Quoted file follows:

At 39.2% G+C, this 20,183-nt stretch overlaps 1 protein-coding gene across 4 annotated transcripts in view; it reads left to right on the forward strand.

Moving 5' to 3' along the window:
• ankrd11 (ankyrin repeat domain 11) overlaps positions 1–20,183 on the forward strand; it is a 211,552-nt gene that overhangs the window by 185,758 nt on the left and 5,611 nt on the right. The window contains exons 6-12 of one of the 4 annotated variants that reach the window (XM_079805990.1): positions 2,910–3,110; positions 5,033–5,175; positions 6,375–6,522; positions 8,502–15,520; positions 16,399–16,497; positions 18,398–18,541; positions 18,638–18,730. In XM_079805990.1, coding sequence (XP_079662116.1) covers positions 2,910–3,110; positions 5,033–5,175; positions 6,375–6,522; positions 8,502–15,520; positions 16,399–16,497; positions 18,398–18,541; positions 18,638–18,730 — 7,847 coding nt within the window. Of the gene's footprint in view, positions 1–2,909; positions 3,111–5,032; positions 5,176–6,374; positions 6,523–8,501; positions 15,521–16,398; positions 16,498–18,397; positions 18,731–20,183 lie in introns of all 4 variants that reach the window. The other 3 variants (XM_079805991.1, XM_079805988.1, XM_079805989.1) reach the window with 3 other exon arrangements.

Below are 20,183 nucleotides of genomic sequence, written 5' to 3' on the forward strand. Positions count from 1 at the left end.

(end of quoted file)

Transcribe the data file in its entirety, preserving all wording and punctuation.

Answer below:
At 39.2% G+C, this 20,183-nt stretch overlaps 1 protein-coding gene across 4 annotated transcripts in view; it reads left to right on the forward strand.

Moving 5' to 3' along the window:
• ankrd11 (ankyrin repeat domain 11) overlaps positions 1–20,183 on the forward strand; it is a 211,552-nt gene that overhangs the window by 185,758 nt on the left and 5,611 nt on the right. The window contains exons 6-12 of one of the 4 annotated variants that reach the window (XM_079805990.1): positions 2,910–3,110; positions 5,033–5,175; positions 6,375–6,522; positions 8,502–15,520; positions 16,399–16,497; positions 18,398–18,541; positions 18,638–18,730. In XM_079805990.1, coding sequence (XP_079662116.1) covers positions 2,910–3,110; positions 5,033–5,175; positions 6,375–6,522; positions 8,502–15,520; positions 16,399–16,497; positions 18,398–18,541; positions 18,638–18,730 — 7,847 coding nt within the window. Of the gene's footprint in view, positions 1–2,909; positions 3,111–5,032; positions 5,176–6,374; positions 6,523–8,501; positions 15,521–16,398; positions 16,498–18,397; positions 18,731–20,183 lie in introns of all 4 variants that reach the window. The other 3 variants (XM_079805991.1, XM_079805988.1, XM_079805989.1) reach the window with 3 other exon arrangements.

Below are 20,183 nucleotides of genomic sequence, written 5' to 3' on the forward strand. Positions count from 1 at the left end.